This year saw further alterations to the setup of works and depots with relocations and consolidations across the supply area, no doubt in response to the recent amalgamations of other undertakers. Most notable was chosen to this end with the big move occurring in 1963/64. Perhaps one of the most major challenges in the move was relocating the company’s calculator, weighing in at over one ton.
1961 - 1963
The winter of 1961/62 witnessed the prolonged cold spell over the Christmas of 1961 and January of 1962 when both Blagdon Reservoir and Chew Valley Lake froze over. The event, coined “Frostbite”, marked one of the biggest emergencies since the air raids of World War Two with burst and leak rates reaching record levels. 1962 held no rest bite with a frosty January and low rainfall throughout the year. 1963 concluded with a blizzard in December, known as the great freeze, in which the emergency responses of the company were again put to the test. 1963 also saw Royal Ascent of the Water Resource Act, which formally set out the requirement of water undertakers to protect, conserve and manage water resources.
This year saw the introduction of Littleton Treatment Works bringing more water into supply from the Sharpness Canal.
Saw the arrival of the new IBM 360 computer and the mammoth task of transferring records commenced. Sailing on Chew Valley Lake also commenced this year, although winter sailing was cut short due to an outbreak of foot and mouth disease.
Activities in the early 1970s might now be termed the Long Walk and involved surveying the proposed route from Purton to Pucklechruch and resolving the many associated problems, contractual, technical and otherwise in order to bring more water into supply from Sharpness.
Following many months and years of preparation, the company adjusted to decimalisation and not only that metrication across the company’s equipment and records. Thoughts of reorganising the water industry with too many bodies thought to be responsible for water, rumbled although no changes at the time were proposed to statutory water companies.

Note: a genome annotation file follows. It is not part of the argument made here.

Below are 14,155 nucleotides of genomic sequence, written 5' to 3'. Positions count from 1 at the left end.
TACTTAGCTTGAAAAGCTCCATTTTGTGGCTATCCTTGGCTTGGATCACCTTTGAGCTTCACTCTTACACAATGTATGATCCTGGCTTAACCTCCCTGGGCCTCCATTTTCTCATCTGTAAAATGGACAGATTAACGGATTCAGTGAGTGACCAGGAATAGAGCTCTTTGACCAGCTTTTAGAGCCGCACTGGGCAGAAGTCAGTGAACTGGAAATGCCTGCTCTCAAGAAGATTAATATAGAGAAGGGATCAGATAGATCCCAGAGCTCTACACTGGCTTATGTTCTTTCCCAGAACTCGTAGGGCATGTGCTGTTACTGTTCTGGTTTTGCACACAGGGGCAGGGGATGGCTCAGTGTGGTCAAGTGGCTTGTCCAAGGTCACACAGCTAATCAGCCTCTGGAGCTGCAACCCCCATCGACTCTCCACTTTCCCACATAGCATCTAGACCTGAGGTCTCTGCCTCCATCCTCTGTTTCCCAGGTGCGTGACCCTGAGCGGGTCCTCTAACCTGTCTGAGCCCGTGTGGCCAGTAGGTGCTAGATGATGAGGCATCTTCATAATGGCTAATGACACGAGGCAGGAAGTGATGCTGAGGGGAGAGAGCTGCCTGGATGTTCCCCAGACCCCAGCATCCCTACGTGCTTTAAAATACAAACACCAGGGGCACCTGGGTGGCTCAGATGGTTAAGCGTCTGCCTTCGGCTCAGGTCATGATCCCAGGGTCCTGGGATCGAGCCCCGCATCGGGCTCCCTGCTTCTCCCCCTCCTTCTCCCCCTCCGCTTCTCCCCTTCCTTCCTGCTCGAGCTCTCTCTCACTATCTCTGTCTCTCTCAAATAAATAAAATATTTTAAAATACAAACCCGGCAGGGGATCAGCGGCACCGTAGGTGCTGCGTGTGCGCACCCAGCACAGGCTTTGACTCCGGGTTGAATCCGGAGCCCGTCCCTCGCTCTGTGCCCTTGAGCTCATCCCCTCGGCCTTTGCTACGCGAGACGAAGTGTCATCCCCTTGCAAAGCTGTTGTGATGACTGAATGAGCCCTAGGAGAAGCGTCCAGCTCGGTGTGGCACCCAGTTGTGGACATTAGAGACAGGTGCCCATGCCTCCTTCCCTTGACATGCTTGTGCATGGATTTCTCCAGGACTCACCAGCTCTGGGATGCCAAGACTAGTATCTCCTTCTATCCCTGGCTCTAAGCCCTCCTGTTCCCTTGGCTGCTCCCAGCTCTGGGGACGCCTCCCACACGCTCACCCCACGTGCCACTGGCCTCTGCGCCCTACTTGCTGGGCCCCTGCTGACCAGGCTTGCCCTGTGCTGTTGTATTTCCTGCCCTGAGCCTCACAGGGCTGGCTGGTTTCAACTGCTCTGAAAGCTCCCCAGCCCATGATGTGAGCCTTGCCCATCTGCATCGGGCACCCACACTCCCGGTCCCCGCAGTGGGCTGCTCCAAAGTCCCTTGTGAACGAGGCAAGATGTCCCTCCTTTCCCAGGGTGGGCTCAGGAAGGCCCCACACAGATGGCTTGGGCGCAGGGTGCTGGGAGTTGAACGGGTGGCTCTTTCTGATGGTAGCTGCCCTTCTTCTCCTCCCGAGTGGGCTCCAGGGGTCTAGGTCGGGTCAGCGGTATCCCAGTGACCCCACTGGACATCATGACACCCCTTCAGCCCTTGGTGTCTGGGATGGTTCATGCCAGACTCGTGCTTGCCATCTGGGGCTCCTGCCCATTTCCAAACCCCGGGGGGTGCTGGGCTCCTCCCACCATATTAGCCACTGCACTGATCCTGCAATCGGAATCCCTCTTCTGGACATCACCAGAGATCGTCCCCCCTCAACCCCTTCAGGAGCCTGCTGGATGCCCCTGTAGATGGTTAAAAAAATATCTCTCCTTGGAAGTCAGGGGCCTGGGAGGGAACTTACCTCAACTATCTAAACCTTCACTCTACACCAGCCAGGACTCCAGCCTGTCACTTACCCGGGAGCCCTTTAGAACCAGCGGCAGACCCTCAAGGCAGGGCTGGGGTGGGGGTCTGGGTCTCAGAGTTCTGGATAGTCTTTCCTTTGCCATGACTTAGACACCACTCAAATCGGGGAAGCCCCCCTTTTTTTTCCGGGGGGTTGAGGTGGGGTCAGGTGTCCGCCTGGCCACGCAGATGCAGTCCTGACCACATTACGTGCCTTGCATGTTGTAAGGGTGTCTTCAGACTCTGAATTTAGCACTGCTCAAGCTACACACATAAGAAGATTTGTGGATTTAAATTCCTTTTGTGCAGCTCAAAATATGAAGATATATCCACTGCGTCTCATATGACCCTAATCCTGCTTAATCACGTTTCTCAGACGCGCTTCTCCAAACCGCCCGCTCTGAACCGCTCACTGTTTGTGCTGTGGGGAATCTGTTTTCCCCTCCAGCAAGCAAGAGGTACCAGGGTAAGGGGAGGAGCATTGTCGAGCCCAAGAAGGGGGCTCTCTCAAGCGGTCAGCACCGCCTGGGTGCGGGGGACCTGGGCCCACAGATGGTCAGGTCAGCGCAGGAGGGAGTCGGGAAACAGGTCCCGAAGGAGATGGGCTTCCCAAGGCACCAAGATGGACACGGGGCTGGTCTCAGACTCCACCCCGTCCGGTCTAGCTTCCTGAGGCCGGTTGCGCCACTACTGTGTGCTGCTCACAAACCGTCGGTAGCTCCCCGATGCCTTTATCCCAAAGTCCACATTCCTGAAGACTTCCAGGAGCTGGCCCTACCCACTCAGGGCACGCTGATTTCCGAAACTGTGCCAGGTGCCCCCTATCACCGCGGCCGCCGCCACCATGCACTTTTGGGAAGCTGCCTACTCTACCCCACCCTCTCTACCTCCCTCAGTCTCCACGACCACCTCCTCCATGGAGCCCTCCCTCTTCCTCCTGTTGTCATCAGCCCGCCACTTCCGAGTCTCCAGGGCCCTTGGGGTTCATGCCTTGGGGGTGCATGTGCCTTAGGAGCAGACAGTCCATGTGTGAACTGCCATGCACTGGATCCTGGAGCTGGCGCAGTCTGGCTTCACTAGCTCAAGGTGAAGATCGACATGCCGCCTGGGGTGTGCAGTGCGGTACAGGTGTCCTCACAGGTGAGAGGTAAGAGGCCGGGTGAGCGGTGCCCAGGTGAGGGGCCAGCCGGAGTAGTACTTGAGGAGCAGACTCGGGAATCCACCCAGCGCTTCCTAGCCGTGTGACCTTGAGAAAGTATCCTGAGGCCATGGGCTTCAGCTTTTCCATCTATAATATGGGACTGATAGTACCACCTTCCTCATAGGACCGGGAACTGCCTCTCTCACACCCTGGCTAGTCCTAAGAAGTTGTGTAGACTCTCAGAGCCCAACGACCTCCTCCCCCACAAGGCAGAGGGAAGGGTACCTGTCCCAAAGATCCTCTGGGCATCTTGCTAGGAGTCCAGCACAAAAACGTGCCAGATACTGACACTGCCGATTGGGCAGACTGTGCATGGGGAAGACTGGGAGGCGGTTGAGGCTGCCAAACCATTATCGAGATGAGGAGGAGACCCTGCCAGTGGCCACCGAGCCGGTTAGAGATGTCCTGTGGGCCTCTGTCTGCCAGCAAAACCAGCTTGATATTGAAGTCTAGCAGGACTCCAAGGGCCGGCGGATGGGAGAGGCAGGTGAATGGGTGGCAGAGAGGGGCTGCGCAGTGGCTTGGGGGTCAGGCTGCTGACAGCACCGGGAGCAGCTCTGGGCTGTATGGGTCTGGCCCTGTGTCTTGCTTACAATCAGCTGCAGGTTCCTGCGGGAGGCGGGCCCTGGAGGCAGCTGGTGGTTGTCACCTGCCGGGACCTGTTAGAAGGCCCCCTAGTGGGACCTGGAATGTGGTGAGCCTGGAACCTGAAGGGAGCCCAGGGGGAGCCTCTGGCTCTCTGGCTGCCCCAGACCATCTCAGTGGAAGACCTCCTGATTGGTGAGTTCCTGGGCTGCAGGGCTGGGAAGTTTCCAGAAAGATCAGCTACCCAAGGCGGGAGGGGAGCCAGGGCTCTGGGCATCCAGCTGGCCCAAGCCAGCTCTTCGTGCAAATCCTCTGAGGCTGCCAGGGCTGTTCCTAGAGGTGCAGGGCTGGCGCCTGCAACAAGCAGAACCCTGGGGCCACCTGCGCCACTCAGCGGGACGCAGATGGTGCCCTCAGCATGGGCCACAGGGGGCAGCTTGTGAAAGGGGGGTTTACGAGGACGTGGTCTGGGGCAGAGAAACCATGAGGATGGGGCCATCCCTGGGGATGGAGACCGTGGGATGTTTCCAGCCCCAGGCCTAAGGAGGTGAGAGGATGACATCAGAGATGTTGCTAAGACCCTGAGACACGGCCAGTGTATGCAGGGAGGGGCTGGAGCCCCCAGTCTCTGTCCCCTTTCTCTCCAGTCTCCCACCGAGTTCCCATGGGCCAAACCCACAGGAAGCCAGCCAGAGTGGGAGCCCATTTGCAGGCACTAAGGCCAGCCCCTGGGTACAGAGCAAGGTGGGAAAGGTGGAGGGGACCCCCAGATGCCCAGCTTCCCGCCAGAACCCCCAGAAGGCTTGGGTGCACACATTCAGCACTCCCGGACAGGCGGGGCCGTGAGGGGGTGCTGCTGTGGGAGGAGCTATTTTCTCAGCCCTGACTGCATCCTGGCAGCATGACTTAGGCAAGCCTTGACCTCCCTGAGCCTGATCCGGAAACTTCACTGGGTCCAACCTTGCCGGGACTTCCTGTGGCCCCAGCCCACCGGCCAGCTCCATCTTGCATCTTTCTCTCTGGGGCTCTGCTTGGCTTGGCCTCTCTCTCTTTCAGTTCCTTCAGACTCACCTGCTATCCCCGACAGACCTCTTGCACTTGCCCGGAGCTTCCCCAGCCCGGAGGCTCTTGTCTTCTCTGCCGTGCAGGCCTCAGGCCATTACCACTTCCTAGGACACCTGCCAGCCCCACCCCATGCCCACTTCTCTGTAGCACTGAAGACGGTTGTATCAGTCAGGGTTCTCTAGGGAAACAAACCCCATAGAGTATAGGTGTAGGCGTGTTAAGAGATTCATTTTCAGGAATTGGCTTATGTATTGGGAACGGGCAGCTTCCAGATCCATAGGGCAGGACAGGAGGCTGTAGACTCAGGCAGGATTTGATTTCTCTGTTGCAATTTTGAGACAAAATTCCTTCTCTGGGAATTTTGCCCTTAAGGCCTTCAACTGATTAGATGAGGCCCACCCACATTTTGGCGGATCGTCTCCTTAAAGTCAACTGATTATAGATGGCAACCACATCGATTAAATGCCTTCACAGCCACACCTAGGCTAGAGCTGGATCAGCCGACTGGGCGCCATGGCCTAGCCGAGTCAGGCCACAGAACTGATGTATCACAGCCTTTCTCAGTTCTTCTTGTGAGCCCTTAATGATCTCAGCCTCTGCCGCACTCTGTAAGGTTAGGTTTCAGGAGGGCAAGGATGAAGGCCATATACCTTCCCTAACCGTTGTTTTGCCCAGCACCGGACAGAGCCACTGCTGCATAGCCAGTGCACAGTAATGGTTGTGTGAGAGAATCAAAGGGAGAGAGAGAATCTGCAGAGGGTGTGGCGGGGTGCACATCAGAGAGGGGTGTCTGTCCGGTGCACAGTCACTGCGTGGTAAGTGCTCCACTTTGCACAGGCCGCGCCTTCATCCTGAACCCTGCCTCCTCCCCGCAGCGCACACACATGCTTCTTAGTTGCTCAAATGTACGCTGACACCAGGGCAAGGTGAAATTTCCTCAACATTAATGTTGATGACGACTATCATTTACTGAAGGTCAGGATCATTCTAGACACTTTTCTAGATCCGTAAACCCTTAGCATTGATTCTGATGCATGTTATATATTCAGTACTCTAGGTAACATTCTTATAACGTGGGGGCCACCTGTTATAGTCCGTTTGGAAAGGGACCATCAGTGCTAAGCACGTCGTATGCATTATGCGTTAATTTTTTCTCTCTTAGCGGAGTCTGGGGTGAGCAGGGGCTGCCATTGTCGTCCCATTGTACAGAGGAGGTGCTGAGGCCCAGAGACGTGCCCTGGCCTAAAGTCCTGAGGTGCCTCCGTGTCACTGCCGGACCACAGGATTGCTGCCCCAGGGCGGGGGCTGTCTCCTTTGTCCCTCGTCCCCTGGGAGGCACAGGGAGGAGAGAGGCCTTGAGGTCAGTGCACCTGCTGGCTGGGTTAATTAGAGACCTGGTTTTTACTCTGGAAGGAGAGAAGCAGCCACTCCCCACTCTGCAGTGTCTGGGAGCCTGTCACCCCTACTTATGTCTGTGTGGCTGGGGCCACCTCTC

Saw a more formal proposal on reorganisation of the industry with the passing of the new Water Act in 1973 with the consolidation of local water undertakers, sewerage authorities and river authorities into 10 Water Authorities. To note, however, Bristol Water as a statutory water company was to have no major change to its functioning.
When the water industry was restructured in 1973 into regional water authorities (the larger companies that were ultimately privatised in 1989), private water companies such as Bristol Water were allowed to continue to operate unchanged within this new national framework, because they performed well. When the Wessex Water Authority was founded its new Board and management included many people from Bristol Water, demonstrating the importance of a local connection that a privately financed company with a social focus already provided. Bristol Water also received a refund of its part in a new reservoir that helps support water supplies in the River Severn for many water customers, including in the area we serve, to this day.
Was remembered as a year of drought across the country, the driest for 150-200 years. Increased reliance was put on the Sharpness Canal as a supply of water at this time, as underground water supplies were significantly reduced and evaporation from surface water stores peaked. The national response was the Draught Act, passed in July that year, enabling Bristol Water to ban the use of hosepipes and sprinkles in order to curb demand. 1976 also witnessed and effective attempt to nationalise Bristol Water amongst the other 27 statutory water companies in an extension of the 1973 Act to integrate them with the 10 Water Authorities. The Board undertook all necessary measures to ensure this eventuality was not realised. Later that year, a White Paper was published, setting out that whilst not cancelled, the prospect of nationalisation did not have parliamentary support and was left to simmer.
witnessed the first national strike in the water industry, and whilst it was short, it evidenced the importance of all staff to maintaining what is an essential service. The year also marked a milestone in the formal offering of meters to domestic customers from 1 April with the new “water box”, with Bristol Water being the first undertaker to install the equipment at property boundaries.
Marked a major milestone in concluding the nationalisation debate with the Water Act of 1989 receiving Royal Ascent. In effect, the Act meant the ending of state-owned water authorities, and whilst Bristol Water was proudly never privatised, it removed for the foreseeable future the possibility of being brought into government control. Ten regional water and sewerage companies were privatised and Ofwat was created to monitor the sector.